A classical particle or, as it is also referred to, a material point, is an abstraction that does not have a genuine counterpart in nature other than as an idealisation that can be mapped on certain physical systems in some circumstances.

Planets, for example, are so far away from each other and from the Sun that their movements can be described fairly accurately by treating them as material points. But a planet-moon system can no longer be analysed in these terms, because the bodies are sufficiently close to ``see'' each other's angular dimension and that has a profound effect on the dynamics of a planet-moon system.

All physical bodies, which we encounter in our every-day life have some physical extent, and thus the description of their motion and their interaction with other bodies becomes a very complex issue.

The use of the word ``particles'' as applied to Quantum particles is a misnomer, that tends to evoke quite inappropriate Classical Physics connotations. Quantum particles are very strange objects. Although they tend to interact with macroscopic apparatuses in a point-like manner, which is why the term ``particle'' has been slapped onto them, more sophisticated experiments reveal their extended, highly non-local nature. In one of those experiments a quantum particle has been demonstrated to ``stretch'' over a distance of 15 km and seemingly pass some sort of a communication (not readily accessible to us though) within that stretch at an infinite speed. Quantum Mechanics, as it has been formulated so far, suggests that a quantum particle may even ``stretch'' like that over the entire universe, which really forces us to revise the very notions of space and time, notions that are intrinsically classical and therefore essentially incompatible with the realm of Quantum Mechanics. Yet we continue to cling to those notions even in Quantum Field Theory, because we have nothing better to replace them with.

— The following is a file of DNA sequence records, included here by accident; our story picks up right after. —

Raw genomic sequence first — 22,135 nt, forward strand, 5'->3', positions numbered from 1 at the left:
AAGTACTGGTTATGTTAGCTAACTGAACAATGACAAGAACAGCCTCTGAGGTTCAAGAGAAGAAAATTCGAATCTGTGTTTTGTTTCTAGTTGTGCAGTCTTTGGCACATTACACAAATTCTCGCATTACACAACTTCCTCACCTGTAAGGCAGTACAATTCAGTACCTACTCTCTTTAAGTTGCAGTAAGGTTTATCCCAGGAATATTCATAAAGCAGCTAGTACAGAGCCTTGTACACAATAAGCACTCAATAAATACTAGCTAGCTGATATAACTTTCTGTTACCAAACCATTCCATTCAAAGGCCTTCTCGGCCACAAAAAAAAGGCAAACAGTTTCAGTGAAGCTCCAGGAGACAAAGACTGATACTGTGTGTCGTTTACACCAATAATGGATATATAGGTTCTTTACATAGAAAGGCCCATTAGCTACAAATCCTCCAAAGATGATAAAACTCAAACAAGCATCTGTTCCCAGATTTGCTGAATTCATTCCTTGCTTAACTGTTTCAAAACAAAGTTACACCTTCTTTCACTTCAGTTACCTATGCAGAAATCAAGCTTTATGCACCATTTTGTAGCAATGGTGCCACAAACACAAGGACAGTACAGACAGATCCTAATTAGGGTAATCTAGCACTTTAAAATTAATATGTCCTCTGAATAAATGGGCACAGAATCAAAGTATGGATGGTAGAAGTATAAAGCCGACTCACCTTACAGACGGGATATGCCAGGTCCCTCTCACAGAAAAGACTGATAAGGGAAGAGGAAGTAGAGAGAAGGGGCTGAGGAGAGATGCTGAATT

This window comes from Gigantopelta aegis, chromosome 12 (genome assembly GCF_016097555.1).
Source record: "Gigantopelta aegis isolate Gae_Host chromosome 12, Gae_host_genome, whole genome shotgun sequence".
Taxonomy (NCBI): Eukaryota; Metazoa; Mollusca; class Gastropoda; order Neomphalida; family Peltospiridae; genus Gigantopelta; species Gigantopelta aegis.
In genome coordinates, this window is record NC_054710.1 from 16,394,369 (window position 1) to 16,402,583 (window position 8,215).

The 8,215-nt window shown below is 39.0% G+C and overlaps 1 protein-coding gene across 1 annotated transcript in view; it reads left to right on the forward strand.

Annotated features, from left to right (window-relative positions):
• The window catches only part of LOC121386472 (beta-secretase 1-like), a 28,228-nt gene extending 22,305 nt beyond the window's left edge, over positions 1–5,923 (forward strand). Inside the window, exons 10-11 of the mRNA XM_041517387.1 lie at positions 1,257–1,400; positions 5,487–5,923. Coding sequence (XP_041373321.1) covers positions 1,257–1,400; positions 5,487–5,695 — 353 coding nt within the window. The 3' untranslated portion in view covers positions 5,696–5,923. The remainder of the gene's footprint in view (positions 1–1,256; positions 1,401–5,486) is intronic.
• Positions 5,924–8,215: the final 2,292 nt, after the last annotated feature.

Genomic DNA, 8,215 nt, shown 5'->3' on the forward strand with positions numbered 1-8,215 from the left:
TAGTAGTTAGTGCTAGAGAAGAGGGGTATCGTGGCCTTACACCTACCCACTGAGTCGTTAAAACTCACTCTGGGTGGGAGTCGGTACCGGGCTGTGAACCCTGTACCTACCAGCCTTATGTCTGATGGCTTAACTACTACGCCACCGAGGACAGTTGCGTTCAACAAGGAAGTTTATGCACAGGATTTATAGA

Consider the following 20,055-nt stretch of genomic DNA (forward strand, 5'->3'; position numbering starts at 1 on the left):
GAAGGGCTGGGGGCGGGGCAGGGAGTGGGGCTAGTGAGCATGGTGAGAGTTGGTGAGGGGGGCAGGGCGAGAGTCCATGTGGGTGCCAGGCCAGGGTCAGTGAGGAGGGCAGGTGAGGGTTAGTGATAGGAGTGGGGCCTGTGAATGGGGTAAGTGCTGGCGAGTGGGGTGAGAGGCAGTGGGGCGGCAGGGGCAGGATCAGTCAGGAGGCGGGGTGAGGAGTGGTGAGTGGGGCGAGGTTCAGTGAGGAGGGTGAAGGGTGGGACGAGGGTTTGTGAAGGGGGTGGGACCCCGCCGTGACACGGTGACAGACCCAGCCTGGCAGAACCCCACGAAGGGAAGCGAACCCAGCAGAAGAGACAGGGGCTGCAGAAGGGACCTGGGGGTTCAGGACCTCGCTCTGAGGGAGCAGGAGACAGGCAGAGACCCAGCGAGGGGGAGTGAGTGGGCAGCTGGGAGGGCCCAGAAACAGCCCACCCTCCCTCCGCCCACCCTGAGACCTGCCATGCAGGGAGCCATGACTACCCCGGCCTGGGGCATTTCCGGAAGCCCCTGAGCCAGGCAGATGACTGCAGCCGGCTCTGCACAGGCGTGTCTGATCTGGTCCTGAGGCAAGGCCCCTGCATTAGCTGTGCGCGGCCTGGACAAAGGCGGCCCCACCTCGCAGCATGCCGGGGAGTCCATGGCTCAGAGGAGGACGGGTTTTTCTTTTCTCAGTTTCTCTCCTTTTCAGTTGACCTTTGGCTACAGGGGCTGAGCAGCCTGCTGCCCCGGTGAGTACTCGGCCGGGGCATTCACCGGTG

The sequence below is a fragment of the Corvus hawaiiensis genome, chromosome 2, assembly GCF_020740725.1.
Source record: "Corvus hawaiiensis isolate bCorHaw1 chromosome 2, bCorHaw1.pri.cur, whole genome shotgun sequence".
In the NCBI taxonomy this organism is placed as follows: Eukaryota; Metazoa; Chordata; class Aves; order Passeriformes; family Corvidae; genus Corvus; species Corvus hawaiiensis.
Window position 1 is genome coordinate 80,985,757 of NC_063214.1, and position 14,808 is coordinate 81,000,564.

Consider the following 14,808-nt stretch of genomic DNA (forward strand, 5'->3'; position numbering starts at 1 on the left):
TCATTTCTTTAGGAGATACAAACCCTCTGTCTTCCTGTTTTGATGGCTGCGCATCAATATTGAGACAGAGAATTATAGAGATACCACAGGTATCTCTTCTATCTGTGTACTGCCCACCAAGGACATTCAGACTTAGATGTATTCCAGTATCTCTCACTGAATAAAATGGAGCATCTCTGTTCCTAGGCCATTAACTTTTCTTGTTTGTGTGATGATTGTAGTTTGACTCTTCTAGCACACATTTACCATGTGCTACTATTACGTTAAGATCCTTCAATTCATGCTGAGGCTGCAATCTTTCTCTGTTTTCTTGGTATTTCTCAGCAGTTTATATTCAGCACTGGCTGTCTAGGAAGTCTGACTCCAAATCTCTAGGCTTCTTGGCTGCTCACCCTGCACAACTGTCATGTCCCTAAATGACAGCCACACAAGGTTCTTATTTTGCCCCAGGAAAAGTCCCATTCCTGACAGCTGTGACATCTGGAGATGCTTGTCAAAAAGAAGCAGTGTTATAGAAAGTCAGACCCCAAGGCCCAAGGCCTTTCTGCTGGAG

The clash between the concepts of a classical space-time continuum and Quantum reality is ultimately responsible for most mathematical difficulties in Quantum Field Theory. But to discuss those interesting issues in more depth would take us too far from the topic of this chapter, which is numerical simulation of a material point.

- Newton's Second Law
- Conservation of Energy and Angular Momentum
- Lagrange Equations
- Hamilton Equations
- Lagrange and Hamilton Equations for Many-Particle Systems
- Poisson Brackets
- Hamilton-Jacobi Equation
- Solving the Hamilton-Jacobi Equation